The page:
William and Dorothy Wordsworth: A Miscellany by Gavin Herbertson
|William and Dorothy Wordsworth: A Miscellany by Gavin Herbertson|
|Reviewer: Sean Barrs|
|Summary: This is a stunning collection of nature poems by William Wordsworth, accompanied by the writings of his sister Dorothy, showcased in a perfect edition waiting to be read in the great outdoors.|
|Buy? Yes||Borrow? Yes|
|Pages: 256||Date: June 2017|
|Publisher: Rucksack Editions|
William Wordsworth was a defining member of the romantic literary era. He was part of the first wave, and his poetry helped to shape a large part of it. Nature was the key: existing in nature, finding one's own true nature and becoming natural in the process were the driving forces behind it.
Thus, Wordsworth spent a large part of his life in the Lake District. He lived there with his sister Dorothy and together they would seek artistic inspiration from the scenery and there take walks together. For a time, the poet Samuel Taylor Coleridge was involved with the siblings but after he fell out with Wordsworth, over philosophical differences regarding poetry, Wordsworth remained relatively secluded apart from the companionship of his sister. And this edition touches on part of this; it demonstrates his reliance on her and the intellectual relationship they had together.
By reading Dorothy's recollections of her travels in Scotland with Wordsworth and Coleridge such a thing can be seen. She saw as much beauty in nature as Wordsworth did. Having such close contact and regular discussions with a likeminded individual, no doubt, would have transmuted such ideas into his art. For me though, one poem that stood out to me in this edition is The Tables Turned and that's because of the lines Come forth into the light of things//let Nature be thy teacher. Man is stuck; he is restless in the city reading his books and engaging in standard civilisation. He remains separate from nature due to his self-induced isolation. Wordsworth proposes that man should walk into it once more to gain wisdom, as he and Dorothy did. No doubt, this is the reason he chose to live in such natural surroundings, surroundings which became a spark for his creativity.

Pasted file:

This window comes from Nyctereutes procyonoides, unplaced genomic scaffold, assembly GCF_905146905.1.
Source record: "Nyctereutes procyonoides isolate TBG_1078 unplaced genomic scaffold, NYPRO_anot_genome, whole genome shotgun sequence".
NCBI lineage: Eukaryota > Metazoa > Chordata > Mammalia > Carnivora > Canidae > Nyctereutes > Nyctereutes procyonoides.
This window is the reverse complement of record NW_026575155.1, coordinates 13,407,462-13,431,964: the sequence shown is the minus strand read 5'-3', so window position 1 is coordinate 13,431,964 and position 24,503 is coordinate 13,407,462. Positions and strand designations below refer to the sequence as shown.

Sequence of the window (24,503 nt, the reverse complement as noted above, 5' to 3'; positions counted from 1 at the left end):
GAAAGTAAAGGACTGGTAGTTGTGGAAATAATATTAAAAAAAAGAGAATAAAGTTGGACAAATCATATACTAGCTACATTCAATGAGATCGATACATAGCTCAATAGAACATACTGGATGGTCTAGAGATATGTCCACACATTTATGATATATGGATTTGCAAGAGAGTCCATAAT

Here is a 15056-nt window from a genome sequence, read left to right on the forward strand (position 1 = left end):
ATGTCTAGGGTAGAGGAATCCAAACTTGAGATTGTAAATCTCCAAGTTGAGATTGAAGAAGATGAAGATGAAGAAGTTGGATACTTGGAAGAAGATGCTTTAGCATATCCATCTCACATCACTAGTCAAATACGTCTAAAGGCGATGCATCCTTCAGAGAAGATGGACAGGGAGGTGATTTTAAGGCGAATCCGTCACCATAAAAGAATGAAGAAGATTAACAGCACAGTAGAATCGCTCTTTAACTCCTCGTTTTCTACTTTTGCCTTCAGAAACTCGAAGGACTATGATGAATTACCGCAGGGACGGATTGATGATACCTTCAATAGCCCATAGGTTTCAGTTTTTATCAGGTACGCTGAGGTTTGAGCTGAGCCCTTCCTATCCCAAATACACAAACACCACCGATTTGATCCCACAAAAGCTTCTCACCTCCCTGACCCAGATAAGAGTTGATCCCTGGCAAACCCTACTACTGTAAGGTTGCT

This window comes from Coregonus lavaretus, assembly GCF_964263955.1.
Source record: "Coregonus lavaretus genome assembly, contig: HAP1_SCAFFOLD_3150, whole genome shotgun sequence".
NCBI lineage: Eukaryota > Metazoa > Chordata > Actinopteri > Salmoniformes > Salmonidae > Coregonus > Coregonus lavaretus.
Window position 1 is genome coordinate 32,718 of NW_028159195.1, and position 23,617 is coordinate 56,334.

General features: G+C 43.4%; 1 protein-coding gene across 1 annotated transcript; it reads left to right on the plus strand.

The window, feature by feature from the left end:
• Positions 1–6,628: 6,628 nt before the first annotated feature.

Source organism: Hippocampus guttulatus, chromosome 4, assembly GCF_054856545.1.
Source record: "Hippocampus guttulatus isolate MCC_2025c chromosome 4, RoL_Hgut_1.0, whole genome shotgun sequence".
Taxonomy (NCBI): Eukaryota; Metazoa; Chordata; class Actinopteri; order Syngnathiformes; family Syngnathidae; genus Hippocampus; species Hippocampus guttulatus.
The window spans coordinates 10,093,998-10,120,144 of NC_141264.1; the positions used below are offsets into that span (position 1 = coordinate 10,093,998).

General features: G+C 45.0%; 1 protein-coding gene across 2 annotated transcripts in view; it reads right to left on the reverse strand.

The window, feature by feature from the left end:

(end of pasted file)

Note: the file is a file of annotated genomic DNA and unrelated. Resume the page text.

His poetry was also an effort to reach the common man; it was writing free of loftiness and complications with the intension of being simple and organic, well, at least in theory. In this edition, there are many poems from Lyrical Ballads which, perhaps of all his works, portray this idea most strongly. As he got older his poetry became more personal to him, often directly about himself and his experience; consequently, it became less approachable to the common man in the nineteenth century. But that's neither here nor there, it's unimportant because his work remained excellent despite some of the back steps (or betrayals as Percy Shelley would call them) that he took.
I think it is also worth mentioning the size and design of the edition here; it is compact but hardy and strong with an outer cover of card. It has been designed specifically to be taken out in nature; it is the kind of book that would accompany you on a long summer walk, to be taken out and read when surrounded by greenery and lakes. This is the perfect thing to take on a trip to the Lake District, clearly what the publishers had in mind.
So this is a great edition, displaying some of Wordsworth's best shorter works form across his literary career. It is a good taster if you're unfamiliar with the poet and what to read a broad range of his work. If you have an interest in learning more about Wordsworth then it is also worth checking out The Immortal Dinner: A famous evening of genius and laughter in literary London, 1817 by Penelope Hughes-Hallett and Words and Pictures: Writers, Artists and a Peculiarly British Tradition by Jenny Uglow. You might also appreciate Byron's Women by Alexander Larman and Jane and Dorothy: A True Tale of Sense and Sensibility by Marian Veevers.
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You can read more book reviews or buy William and Dorothy Wordsworth: A Miscellany by Gavin Herbertson at Amazon.com.
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